Retelling in small letters
The metaphor for a butterfly has always been my favorite story. A homely caterpillar get's a second life as a beautiful butterfly. Fluttering in the world for all it's glory and loveliness to be seen. A second chance, a new life that gives hope and promise to all.
We have a story of a little butterfly, a story of not only hope and promise, but of miracles too. A story my kids are begging me to tell. So here it is.
The other day after school we found a butterfly on the grass. He wasn't flying and I assumed maybe he had just been released from a classroom and was not ready to fly. He gladly climbed on their finger as I told them to be careful of his wings. They held him for a bit, and he was admired by friends until it was time to put him back into the world.
We decided to put him back in the adjacent neighborhood, in some ivy, to get him out of foot traffic. He sat there on the ivy looking pretty but not making any attempt to fly.
The kids wanted to take him home to release him in our yard and I begrudgingly agreed (as I was not thrilled to be messing with him too much for his own safety). They were careful, so off to our house he went.
We got him home and gave him a drink from a wet paper towel for energy and then placed him in our atrium to give him a little protection from predators. He still didn't fly. I came to think that he must be deformed in some way that was keeping him from flying. We left him in the atrium with the wet paper towel of sugar water and went about our lives.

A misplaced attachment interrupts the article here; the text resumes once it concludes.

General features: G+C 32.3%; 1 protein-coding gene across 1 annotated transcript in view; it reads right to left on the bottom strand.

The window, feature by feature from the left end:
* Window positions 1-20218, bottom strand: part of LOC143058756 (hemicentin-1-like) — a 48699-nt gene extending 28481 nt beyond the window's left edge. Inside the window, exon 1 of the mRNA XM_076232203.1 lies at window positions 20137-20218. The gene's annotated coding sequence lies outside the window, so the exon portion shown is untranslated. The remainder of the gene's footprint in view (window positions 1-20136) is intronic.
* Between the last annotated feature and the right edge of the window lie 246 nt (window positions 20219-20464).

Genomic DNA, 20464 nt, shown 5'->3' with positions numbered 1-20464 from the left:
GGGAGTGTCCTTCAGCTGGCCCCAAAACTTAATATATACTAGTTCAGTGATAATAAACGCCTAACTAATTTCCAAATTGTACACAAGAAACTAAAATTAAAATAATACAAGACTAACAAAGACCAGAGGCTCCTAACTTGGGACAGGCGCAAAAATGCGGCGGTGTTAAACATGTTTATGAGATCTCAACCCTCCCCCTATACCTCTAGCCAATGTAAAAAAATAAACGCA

And then it rained.
Kate went to check on him and he was drenched. His wings stuck together, there was no way he could fly. We decided to bring him in and let him dry. We placed him in an open box with a fresh paper towel of water. He was on his last leg. I thought for sure he would die and I made sure the kids knew that would be the case. At one point I thought we should just put him out of his misery, as he sit trembling in his box, but none of us had the heart for that. All we could do was give him a dry place to live and some water and flowers, trying to make his last days more comfortable.
Yesterday morning he looked beautiful and still. I thought he might have already passed. After lunch he had moved in the box, looking upright and strong. I thought to go get him some fresh flowers. I opened the door and made my way into the yard. He followed behind me and came to rest and eat in my flowering rosemary.
Three days he went from practically dead to alive again. Flying in the world, showing all the loveliness and the glory. It was a miracle. To us, it is a miracle.
So the metaphor continues. I love when He retells the story before our eyes. In our daily life--the little reminders that keep us on track. We can have rough days, we can get worn down to the point of not wanting to go on. But then with Him we do. He lifts us up, free to fly.
Miracles are a retelling in small letters of the very same story which is written across the whole world in letters too large for some of us to see. [CS Lewis]